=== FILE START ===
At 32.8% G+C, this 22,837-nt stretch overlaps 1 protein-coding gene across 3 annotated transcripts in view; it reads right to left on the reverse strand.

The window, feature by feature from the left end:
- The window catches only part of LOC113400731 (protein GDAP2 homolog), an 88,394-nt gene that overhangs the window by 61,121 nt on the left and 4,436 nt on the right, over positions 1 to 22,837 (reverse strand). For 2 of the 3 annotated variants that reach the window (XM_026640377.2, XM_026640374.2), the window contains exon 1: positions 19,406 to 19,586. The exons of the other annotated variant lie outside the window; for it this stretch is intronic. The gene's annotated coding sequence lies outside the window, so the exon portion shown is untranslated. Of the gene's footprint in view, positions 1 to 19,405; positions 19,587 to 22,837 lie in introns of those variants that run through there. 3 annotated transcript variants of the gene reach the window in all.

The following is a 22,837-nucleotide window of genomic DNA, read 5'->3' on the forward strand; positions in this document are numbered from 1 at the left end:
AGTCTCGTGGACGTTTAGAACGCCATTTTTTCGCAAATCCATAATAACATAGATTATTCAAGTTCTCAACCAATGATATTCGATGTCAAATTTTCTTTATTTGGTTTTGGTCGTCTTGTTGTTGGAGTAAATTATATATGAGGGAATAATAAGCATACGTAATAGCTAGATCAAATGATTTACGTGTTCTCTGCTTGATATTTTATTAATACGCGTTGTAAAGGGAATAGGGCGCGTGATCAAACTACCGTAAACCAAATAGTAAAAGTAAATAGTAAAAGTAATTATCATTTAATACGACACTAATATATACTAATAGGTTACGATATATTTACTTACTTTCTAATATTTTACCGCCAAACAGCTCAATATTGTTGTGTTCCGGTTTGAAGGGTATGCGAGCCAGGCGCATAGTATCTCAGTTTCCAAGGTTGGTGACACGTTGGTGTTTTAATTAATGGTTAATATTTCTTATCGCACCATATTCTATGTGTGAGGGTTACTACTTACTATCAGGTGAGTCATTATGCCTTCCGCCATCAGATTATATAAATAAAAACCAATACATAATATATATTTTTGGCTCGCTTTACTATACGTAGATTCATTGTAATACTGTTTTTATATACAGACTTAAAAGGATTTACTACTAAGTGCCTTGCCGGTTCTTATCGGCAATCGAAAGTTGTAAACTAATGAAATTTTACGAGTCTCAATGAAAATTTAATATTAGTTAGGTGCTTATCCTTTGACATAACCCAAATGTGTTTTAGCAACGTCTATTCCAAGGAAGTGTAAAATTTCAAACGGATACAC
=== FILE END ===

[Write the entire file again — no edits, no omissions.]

At 32.8% G+C, this 22,837-nt stretch overlaps 1 protein-coding gene across 3 annotated transcripts in view; it reads right to left on the reverse strand.

The window, feature by feature from the left end:
- The window catches only part of LOC113400731 (protein GDAP2 homolog), an 88,394-nt gene that overhangs the window by 61,121 nt on the left and 4,436 nt on the right, over positions 1 to 22,837 (reverse strand). For 2 of the 3 annotated variants that reach the window (XM_026640377.2, XM_026640374.2), the window contains exon 1: positions 19,406 to 19,586. The exons of the other annotated variant lie outside the window; for it this stretch is intronic. The gene's annotated coding sequence lies outside the window, so the exon portion shown is untranslated. Of the gene's footprint in view, positions 1 to 19,405; positions 19,587 to 22,837 lie in introns of those variants that run through there. 3 annotated transcript variants of the gene reach the window in all.

The following is a 22,837-nucleotide window of genomic DNA, read 5'->3' on the forward strand; positions in this document are numbered from 1 at the left end:
AGTCTCGTGGACGTTTAGAACGCCATTTTTTCGCAAATCCATAATAACATAGATTATTCAAGTTCTCAACCAATGATATTCGATGTCAAATTTTCTTTATTTGGTTTTGGTCGTCTTGTTGTTGGAGTAAATTATATATGAGGGAATAATAAGCATACGTAATAGCTAGATCAAATGATTTACGTGTTCTCTGCTTGATATTTTATTAATACGCGTTGTAAAGGGAATAGGGCGCGTGATCAAACTACCGTAAACCAAATAGTAAAAGTAAATAGTAAAAGTAATTATCATTTAATACGACACTAATATATACTAATAGGTTACGATATATTTACTTACTTTCTAATATTTTACCGCCAAACAGCTCAATATTGTTGTGTTCCGGTTTGAAGGGTATGCGAGCCAGGCGCATAGTATCTCAGTTTCCAAGGTTGGTGACACGTTGGTGTTTTAATTAATGGTTAATATTTCTTATCGCACCATATTCTATGTGTGAGGGTTACTACTTACTATCAGGTGAGTCATTATGCCTTCCGCCATCAGATTATATAAATAAAAACCAATACATAATATATATTTTTGGCTCGCTTTACTATACGTAGATTCATTGTAATACTGTTTTTATATACAGACTTAAAAGGATTTACTACTAAGTGCCTTGCCGGTTCTTATCGGCAATCGAAAGTTGTAAACTAATGAAATTTTACGAGTCTCAATGAAAATTTAATATTAGTTAGGTGCTTATCCTTTGACATAACCCAAATGTGTTTTAGCAACGTCTATTCCAAGGAAGTGTAAAATTTCAAACGGATACAC